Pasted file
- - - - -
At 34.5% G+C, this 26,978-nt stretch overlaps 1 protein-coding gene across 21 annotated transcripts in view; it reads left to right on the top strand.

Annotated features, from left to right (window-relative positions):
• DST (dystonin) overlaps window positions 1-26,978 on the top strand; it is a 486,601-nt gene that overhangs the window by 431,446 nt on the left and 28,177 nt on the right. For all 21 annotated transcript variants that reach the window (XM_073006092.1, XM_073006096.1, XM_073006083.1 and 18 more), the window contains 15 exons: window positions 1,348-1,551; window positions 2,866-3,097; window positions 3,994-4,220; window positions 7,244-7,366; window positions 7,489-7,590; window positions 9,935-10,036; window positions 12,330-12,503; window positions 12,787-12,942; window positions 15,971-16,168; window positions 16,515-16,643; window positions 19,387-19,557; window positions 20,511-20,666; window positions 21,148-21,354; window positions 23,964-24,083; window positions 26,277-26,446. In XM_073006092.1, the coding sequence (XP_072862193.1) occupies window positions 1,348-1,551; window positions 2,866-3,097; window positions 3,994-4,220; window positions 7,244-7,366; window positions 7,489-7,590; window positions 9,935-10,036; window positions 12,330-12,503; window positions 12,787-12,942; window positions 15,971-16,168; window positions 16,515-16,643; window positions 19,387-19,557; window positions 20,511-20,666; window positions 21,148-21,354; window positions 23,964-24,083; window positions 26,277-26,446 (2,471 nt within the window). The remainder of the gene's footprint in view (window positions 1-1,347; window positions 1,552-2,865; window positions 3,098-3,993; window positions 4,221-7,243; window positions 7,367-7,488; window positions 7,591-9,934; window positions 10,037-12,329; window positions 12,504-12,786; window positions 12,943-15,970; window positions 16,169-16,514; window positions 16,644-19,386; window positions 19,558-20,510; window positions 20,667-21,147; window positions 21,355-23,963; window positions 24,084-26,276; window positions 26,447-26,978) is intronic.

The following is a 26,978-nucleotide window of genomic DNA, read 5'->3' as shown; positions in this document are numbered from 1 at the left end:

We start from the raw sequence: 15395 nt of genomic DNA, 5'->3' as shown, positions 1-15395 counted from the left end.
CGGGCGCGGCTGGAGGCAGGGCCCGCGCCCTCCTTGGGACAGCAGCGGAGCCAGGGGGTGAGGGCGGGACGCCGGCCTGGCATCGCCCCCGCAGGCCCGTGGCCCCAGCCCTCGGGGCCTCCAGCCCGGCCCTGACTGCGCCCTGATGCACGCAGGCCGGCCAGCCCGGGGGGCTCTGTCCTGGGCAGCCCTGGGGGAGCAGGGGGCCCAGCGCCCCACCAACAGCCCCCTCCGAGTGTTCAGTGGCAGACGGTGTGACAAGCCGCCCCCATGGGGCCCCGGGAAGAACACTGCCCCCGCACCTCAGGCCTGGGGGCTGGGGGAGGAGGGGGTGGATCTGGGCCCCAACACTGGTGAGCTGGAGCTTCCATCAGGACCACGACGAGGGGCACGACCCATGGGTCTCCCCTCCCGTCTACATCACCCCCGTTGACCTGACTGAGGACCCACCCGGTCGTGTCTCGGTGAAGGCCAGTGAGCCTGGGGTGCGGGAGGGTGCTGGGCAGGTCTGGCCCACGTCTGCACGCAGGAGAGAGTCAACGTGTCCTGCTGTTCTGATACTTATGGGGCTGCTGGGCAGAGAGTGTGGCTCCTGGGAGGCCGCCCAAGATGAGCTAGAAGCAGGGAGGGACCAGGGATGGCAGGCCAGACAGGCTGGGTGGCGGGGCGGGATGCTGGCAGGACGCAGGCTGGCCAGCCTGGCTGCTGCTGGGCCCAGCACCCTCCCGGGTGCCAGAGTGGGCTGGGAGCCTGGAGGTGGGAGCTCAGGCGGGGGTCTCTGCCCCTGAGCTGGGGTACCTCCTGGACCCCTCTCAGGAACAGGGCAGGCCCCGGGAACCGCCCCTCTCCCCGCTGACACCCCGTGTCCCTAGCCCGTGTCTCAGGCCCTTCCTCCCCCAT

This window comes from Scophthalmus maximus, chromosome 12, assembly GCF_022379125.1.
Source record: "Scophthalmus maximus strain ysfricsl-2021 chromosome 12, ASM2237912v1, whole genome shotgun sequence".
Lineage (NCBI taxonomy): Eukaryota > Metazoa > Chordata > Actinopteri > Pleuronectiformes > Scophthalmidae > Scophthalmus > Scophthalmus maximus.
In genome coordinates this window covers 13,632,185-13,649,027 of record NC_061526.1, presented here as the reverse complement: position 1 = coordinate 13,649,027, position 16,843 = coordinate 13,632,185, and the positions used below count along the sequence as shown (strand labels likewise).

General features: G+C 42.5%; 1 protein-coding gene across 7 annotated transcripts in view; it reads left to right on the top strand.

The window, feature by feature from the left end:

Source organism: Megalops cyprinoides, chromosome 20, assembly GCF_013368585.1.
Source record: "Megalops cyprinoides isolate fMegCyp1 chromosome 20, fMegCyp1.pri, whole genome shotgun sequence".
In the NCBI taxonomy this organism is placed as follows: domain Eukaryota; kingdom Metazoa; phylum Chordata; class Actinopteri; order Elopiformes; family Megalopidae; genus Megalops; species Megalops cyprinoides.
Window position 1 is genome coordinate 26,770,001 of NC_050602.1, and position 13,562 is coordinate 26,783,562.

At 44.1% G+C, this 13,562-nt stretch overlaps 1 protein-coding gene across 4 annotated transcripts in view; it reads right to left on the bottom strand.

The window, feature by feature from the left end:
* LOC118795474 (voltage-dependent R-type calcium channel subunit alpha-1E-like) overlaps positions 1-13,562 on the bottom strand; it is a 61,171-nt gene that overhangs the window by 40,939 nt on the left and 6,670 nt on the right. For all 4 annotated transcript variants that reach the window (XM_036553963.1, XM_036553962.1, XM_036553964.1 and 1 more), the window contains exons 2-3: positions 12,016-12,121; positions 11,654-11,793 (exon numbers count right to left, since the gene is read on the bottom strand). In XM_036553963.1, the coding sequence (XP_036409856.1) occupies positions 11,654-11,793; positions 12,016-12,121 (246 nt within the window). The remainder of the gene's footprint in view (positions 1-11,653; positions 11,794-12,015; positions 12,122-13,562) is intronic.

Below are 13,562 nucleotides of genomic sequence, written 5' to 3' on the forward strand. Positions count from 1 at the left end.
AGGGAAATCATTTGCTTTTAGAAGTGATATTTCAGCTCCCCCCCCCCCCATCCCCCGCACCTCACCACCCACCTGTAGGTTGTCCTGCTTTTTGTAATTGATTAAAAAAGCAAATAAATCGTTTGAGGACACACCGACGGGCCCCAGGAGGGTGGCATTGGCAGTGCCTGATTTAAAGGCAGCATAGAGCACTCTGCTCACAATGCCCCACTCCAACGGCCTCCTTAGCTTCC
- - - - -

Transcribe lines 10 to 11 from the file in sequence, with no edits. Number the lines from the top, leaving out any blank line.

In genome coordinates this window covers 13,632,185-13,649,027 of record NC_061526.1, presented here as the reverse complement: position 1 = coordinate 13,649,027, position 16,843 = coordinate 13,632,185, and the positions used below count along the sequence as shown (strand labels likewise).

General features: G+C 42.5%; 1 protein-coding gene across 7 annotated transcripts in view; it reads left to right on the top strand.